THE ORGANISING COMMITTEE HAS FINALIZED THE TEXT OF THE DONOSTIA PROTOCOL; RATIFICATIONS FROM SOCIAL ENTITIES ARE DUE OVER COMING WEEKS
- The Protocol lists 180 measures that should be taken to ensure language rights
- Groups and individuals supporting minority languages from all over Europe have been invited to the presentation at the Kursaal Palace on the 17th of December
The final meeting of the Organising Committee for the Protocol to Ensure Language Rights was held today at Donostia’s San Telmo Museum. The process that began on the 31st of March, 2015 has come full cycle, and the commitments that were undertaken at that time have been fulfilled, it was declared at the noon press conference. The sponsors of the project were also present, speaking on behalf of whom Paul Bilbao, general secretary of Kontseilua, and Xabier Paya, director of the cultural programme of Donostia 2016, together with the speaker representing the Organising Committee, took stock of what has been achieved.
Xabier Paya said the Protocol was in line with the working style of Cultural Capital projects. “The process of developing the Protocol involved the whole society,” said Paya, “including individuals, civil entities, academies and public bodies. It is an initiative of social entities, and both they and other individuals have made outstanding contributions to the document’s development; a committee of experts comprising academy members and specialists in the field have made sure that the Protocol text is pertinent, accurate and feasible; and a project has been brought to fruition before the year’s end which would not have been possible without funding from public bodies through the Donostia 2016 Foundation.”
Paya also observed that the Protocol is an aid for understanding the issue of language diversity from an international perspective: “Like the European Capital of Culture, the Protocol will help to put work in support of the Basque language in Europe’s multilingual context. It will form part of the legacy of the European Capital programme and a permanent reminder of the necessity for Europe to seek an equilibrium which ensures the rights of speakers of all languages: the Donostia Protocol.”
The spokesman for the European Capital of Culture programme said that in the course of the project to develop the Donostia Protocol links between the entities involved had been forged and strengthened: “The process of creating the Protocol has served to reinforce the network connecting many language communities working in one way or another for language rights, and has demonstrated that proper management of language diversity is an essential issue in improving coexistence in Europe.”
Paul Bilbao said the course of the past almost two years has been “extremely fruitful” and expressed his thanks to the organisations constituting the Organising Committee for the work they have done and their support for the project. In his words, “it is they who have confided in the social entities and enabled their empowerment.” Bilbao also praised the quality of the work done by the Scientific Committee on the Protocol.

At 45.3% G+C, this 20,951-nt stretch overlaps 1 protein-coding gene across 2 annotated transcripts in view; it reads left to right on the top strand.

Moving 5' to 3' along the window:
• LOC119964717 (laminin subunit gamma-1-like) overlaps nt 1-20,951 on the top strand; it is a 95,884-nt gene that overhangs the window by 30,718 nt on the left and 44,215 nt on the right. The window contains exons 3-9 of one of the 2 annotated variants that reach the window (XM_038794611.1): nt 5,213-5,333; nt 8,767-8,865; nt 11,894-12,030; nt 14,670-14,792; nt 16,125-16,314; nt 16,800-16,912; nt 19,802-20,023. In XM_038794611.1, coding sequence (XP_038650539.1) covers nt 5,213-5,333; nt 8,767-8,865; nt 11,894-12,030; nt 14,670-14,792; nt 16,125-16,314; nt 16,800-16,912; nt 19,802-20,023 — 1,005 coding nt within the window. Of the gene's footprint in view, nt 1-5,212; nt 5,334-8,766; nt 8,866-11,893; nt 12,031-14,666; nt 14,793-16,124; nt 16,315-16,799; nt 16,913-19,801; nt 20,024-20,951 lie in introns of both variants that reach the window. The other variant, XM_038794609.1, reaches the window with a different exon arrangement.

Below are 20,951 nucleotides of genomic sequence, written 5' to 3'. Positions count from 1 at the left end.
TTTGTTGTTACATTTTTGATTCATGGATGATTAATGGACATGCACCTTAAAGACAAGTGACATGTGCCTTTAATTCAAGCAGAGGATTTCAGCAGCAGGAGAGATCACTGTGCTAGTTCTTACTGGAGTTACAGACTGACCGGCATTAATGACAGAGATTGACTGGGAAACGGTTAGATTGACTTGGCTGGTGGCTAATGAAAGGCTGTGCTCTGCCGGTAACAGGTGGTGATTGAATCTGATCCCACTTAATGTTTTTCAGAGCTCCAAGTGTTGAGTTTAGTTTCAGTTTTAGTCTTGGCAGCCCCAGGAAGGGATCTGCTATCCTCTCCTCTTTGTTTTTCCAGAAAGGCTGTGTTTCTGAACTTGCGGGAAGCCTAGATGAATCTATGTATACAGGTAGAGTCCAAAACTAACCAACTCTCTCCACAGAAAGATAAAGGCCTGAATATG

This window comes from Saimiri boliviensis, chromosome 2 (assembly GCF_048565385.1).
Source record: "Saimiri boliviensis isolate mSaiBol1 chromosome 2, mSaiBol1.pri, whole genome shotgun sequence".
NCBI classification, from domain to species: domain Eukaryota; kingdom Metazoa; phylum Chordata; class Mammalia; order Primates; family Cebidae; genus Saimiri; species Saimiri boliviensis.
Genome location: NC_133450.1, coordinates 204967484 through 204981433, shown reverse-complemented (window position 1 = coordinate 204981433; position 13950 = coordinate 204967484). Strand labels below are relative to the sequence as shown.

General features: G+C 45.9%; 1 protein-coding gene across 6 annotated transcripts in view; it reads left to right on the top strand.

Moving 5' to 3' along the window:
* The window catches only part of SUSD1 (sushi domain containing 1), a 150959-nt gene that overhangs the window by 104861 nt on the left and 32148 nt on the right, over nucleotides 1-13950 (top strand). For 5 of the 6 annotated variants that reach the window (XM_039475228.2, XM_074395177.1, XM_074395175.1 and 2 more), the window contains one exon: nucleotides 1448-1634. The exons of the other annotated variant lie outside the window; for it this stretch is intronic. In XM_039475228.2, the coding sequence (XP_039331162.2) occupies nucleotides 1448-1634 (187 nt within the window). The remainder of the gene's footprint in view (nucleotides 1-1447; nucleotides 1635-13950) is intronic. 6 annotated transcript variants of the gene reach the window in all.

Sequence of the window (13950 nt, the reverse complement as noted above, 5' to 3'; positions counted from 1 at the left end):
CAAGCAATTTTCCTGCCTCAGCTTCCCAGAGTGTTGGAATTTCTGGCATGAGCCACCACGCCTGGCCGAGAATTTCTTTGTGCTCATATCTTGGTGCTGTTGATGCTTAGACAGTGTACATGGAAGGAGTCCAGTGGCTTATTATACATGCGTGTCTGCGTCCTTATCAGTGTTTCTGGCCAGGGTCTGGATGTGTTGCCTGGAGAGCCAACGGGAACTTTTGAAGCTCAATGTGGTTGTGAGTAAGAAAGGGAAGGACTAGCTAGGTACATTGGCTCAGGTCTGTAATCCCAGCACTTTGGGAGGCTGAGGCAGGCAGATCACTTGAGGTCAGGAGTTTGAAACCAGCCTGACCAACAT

He explained that now that the Protocol is complete it will be returned to all the European social entities for them to ratify the document, since that is what will give it true validity. Paul Bilbao told those present: “The Protocol offers entities working in the field of language rights a common ground so that they can all proceed along the same route.” He expressed the hope that this new move will prove productive and that the Donostia Protocol will be a useful work tool for groups all over Europe.
Speaking on behalf of the Organising Committee, Tommaso Nodari explained: “The Organising Committee’s job was to put into motion a participatory process which would bring to bear input from social entities from all over Europe working for the recovery of minority languages. We had to draw up a document to propose specific measures making it possible for languages in disadvantageous situations to attain a situation of equality, which would contribute to peaceful coexistence and give protagonism to language communities and social entities.”
The Organising Committee also proposed the wording of measures based on suggestions from social entities and brought together the Scientific Committee which would develop the Protocol text, a process which concluded last week.
In Tommaso Nodari’s opinion, the targets have been met and “our former responsibilities have now been transformed into results. We have fulfilled our function, and it is our great pleasure to leave to the social entities something that belongs to them.”
They have announced that they will be present at the event to present the Protocol on the 17th of December, calling on individuals and delegates from groups and organisations working in support of minority languages throughout Europe to attend.